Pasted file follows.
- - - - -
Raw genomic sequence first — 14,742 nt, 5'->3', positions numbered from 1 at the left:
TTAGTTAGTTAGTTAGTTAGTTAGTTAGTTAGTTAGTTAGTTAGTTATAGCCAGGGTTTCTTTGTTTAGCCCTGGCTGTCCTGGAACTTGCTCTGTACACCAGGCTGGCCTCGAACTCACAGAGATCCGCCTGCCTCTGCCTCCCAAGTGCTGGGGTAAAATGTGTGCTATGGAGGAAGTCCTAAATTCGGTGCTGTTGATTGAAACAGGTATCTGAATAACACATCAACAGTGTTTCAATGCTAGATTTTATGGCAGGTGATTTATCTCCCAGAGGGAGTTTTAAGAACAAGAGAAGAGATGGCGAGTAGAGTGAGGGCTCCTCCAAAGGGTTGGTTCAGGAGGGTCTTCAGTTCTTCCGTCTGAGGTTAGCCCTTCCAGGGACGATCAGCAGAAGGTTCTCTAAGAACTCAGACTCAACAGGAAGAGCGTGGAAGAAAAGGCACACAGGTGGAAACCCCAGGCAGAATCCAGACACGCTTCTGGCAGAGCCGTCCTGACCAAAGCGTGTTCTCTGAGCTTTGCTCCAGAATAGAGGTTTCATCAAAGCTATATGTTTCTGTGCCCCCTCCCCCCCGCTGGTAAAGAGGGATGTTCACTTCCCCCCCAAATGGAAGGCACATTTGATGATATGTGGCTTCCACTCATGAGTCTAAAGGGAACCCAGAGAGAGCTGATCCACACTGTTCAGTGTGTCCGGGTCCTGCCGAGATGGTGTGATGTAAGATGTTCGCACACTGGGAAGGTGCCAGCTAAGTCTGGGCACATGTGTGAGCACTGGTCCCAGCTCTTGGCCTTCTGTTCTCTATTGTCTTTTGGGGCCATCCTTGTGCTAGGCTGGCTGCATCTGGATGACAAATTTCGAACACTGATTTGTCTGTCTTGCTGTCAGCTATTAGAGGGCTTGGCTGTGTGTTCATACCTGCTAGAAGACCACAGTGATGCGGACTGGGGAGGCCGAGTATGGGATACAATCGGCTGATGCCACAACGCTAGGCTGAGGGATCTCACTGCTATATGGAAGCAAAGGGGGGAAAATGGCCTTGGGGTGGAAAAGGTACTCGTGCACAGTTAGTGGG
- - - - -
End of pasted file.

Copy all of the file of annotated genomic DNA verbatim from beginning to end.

Raw genomic sequence first — 14,742 nt, 5'->3', positions numbered from 1 at the left:
TTAGTTAGTTAGTTAGTTAGTTAGTTAGTTAGTTAGTTAGTTAGTTATAGCCAGGGTTTCTTTGTTTAGCCCTGGCTGTCCTGGAACTTGCTCTGTACACCAGGCTGGCCTCGAACTCACAGAGATCCGCCTGCCTCTGCCTCCCAAGTGCTGGGGTAAAATGTGTGCTATGGAGGAAGTCCTAAATTCGGTGCTGTTGATTGAAACAGGTATCTGAATAACACATCAACAGTGTTTCAATGCTAGATTTTATGGCAGGTGATTTATCTCCCAGAGGGAGTTTTAAGAACAAGAGAAGAGATGGCGAGTAGAGTGAGGGCTCCTCCAAAGGGTTGGTTCAGGAGGGTCTTCAGTTCTTCCGTCTGAGGTTAGCCCTTCCAGGGACGATCAGCAGAAGGTTCTCTAAGAACTCAGACTCAACAGGAAGAGCGTGGAAGAAAAGGCACACAGGTGGAAACCCCAGGCAGAATCCAGACACGCTTCTGGCAGAGCCGTCCTGACCAAAGCGTGTTCTCTGAGCTTTGCTCCAGAATAGAGGTTTCATCAAAGCTATATGTTTCTGTGCCCCCTCCCCCCCGCTGGTAAAGAGGGATGTTCACTTCCCCCCCAAATGGAAGGCACATTTGATGATATGTGGCTTCCACTCATGAGTCTAAAGGGAACCCAGAGAGAGCTGATCCACACTGTTCAGTGTGTCCGGGTCCTGCCGAGATGGTGTGATGTAAGATGTTCGCACACTGGGAAGGTGCCAGCTAAGTCTGGGCACATGTGTGAGCACTGGTCCCAGCTCTTGGCCTTCTGTTCTCTATTGTCTTTTGGGGCCATCCTTGTGCTAGGCTGGCTGCATCTGGATGACAAATTTCGAACACTGATTTGTCTGTCTTGCTGTCAGCTATTAGAGGGCTTGGCTGTGTGTTCATACCTGCTAGAAGACCACAGTGATGCGGACTGGGGAGGCCGAGTATGGGATACAATCGGCTGATGCCACAACGCTAGGCTGAGGGATCTCACTGCTATATGGAAGCAAAGGGGGGAAAATGGCCTTGGGGTGGAAAAGGTACTCGTGCACAGTTAGTGGG